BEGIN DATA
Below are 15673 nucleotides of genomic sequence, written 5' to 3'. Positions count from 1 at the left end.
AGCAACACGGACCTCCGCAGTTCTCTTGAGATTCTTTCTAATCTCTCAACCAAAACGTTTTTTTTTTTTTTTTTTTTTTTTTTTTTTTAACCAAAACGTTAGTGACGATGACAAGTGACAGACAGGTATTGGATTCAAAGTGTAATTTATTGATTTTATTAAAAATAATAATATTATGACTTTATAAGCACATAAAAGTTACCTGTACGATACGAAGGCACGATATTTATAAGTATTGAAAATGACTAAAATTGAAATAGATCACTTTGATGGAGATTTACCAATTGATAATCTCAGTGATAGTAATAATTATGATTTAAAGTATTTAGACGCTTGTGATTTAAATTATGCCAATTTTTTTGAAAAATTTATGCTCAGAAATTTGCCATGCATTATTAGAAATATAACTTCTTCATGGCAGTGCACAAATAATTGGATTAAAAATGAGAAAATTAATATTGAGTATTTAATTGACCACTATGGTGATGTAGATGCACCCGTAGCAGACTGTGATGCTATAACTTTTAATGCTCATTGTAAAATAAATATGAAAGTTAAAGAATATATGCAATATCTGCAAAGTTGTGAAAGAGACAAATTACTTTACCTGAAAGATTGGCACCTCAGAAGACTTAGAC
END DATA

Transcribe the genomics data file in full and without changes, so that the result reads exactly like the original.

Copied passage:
Below are 15673 nucleotides of genomic sequence, written 5' to 3'. Positions count from 1 at the left end.
AGCAACACGGACCTCCGCAGTTCTCTTGAGATTCTTTCTAATCTCTCAACCAAAACGTTTTTTTTTTTTTTTTTTTTTTTTTTTTTTTAACCAAAACGTTAGTGACGATGACAAGTGACAGACAGGTATTGGATTCAAAGTGTAATTTATTGATTTTATTAAAAATAATAATATTATGACTTTATAAGCACATAAAAGTTACCTGTACGATACGAAGGCACGATATTTATAAGTATTGAAAATGACTAAAATTGAAATAGATCACTTTGATGGAGATTTACCAATTGATAATCTCAGTGATAGTAATAATTATGATTTAAAGTATTTAGACGCTTGTGATTTAAATTATGCCAATTTTTTTGAAAAATTTATGCTCAGAAATTTGCCATGCATTATTAGAAATATAACTTCTTCATGGCAGTGCACAAATAATTGGATTAAAAATGAGAAAATTAATATTGAGTATTTAATTGACCACTATGGTGATGTAGATGCACCCGTAGCAGACTGTGATGCTATAACTTTTAATGCTCATTGTAAAATAAATATGAAAGTTAAAGAATATATGCAATATCTGCAAAGTTGTGAAAGAGACAAATTACTTTACCTGAAAGATTGGCACCTCAGAAGACTTAGAC